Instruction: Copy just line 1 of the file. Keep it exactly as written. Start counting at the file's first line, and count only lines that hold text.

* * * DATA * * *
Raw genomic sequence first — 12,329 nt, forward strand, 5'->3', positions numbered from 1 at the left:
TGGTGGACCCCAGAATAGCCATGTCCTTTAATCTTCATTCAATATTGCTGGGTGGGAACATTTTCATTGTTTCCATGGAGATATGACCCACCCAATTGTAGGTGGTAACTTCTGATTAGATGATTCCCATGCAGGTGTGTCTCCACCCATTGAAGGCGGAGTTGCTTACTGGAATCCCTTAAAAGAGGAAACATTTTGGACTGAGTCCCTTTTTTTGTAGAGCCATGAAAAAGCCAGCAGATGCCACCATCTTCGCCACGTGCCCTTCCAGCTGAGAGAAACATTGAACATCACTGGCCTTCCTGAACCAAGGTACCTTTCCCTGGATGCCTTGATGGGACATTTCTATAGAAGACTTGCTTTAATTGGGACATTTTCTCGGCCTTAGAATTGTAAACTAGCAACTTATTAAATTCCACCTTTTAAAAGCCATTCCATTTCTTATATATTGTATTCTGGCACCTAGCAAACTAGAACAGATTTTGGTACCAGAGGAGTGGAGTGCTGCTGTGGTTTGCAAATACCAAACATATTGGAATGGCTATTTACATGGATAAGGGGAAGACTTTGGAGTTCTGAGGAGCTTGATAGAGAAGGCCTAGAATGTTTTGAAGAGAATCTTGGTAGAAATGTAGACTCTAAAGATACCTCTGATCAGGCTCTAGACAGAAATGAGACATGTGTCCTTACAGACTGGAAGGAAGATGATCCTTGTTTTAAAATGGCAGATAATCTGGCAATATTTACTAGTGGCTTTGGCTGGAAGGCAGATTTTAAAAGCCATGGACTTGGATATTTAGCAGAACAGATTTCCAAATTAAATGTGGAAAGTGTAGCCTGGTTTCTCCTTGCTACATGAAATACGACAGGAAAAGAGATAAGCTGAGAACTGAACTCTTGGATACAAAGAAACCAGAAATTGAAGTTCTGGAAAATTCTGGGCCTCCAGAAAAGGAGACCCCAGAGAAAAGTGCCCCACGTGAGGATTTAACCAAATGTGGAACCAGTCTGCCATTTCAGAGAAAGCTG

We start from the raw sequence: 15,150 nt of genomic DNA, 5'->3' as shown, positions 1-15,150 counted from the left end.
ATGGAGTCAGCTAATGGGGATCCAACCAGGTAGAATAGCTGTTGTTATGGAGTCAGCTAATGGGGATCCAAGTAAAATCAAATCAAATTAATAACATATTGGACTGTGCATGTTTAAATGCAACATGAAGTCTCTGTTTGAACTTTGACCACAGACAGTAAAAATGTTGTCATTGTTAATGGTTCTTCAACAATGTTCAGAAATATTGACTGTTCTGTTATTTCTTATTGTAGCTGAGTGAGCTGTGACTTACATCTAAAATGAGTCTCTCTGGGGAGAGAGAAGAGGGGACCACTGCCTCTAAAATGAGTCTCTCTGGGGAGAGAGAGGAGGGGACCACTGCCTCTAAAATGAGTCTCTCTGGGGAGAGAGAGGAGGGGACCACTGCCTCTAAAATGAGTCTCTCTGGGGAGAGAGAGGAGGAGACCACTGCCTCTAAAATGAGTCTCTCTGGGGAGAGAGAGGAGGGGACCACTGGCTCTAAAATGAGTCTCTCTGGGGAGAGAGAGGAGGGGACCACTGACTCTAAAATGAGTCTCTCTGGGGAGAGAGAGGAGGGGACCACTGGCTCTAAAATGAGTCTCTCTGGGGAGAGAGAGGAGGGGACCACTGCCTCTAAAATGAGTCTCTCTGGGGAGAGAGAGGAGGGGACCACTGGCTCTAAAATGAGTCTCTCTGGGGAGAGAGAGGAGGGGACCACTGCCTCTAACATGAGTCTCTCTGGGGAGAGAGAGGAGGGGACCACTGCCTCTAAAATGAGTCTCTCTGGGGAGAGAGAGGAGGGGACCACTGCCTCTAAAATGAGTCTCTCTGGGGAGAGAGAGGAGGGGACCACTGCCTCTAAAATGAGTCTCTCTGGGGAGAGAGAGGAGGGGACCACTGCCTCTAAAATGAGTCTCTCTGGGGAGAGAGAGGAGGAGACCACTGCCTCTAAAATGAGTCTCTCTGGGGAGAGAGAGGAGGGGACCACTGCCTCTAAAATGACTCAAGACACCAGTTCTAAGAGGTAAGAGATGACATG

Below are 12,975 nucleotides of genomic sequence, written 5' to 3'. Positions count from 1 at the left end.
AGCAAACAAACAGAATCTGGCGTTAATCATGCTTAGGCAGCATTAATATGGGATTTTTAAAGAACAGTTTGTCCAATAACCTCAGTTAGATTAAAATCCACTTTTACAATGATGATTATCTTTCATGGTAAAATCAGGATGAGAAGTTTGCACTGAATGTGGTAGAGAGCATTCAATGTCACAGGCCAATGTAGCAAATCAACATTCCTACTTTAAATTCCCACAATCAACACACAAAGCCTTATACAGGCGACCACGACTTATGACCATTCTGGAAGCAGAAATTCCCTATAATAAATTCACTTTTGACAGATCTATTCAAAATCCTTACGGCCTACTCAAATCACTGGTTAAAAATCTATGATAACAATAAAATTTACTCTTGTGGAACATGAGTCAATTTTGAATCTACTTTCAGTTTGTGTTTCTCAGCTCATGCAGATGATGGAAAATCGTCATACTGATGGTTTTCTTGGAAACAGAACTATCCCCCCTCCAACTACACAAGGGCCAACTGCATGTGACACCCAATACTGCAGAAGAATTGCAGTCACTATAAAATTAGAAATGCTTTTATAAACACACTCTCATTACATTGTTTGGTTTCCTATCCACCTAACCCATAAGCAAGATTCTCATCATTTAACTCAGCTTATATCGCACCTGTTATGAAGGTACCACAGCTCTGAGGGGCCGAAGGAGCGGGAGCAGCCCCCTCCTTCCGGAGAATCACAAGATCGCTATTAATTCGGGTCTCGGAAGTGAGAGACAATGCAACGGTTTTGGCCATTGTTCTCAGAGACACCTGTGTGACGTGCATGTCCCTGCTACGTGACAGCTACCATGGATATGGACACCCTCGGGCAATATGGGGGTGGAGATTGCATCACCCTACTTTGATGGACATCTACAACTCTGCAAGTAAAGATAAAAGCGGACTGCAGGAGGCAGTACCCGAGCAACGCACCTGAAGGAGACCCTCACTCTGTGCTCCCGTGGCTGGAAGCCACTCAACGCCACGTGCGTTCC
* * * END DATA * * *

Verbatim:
Raw genomic sequence first — 12,329 nt, forward strand, 5'->3', positions numbered from 1 at the left: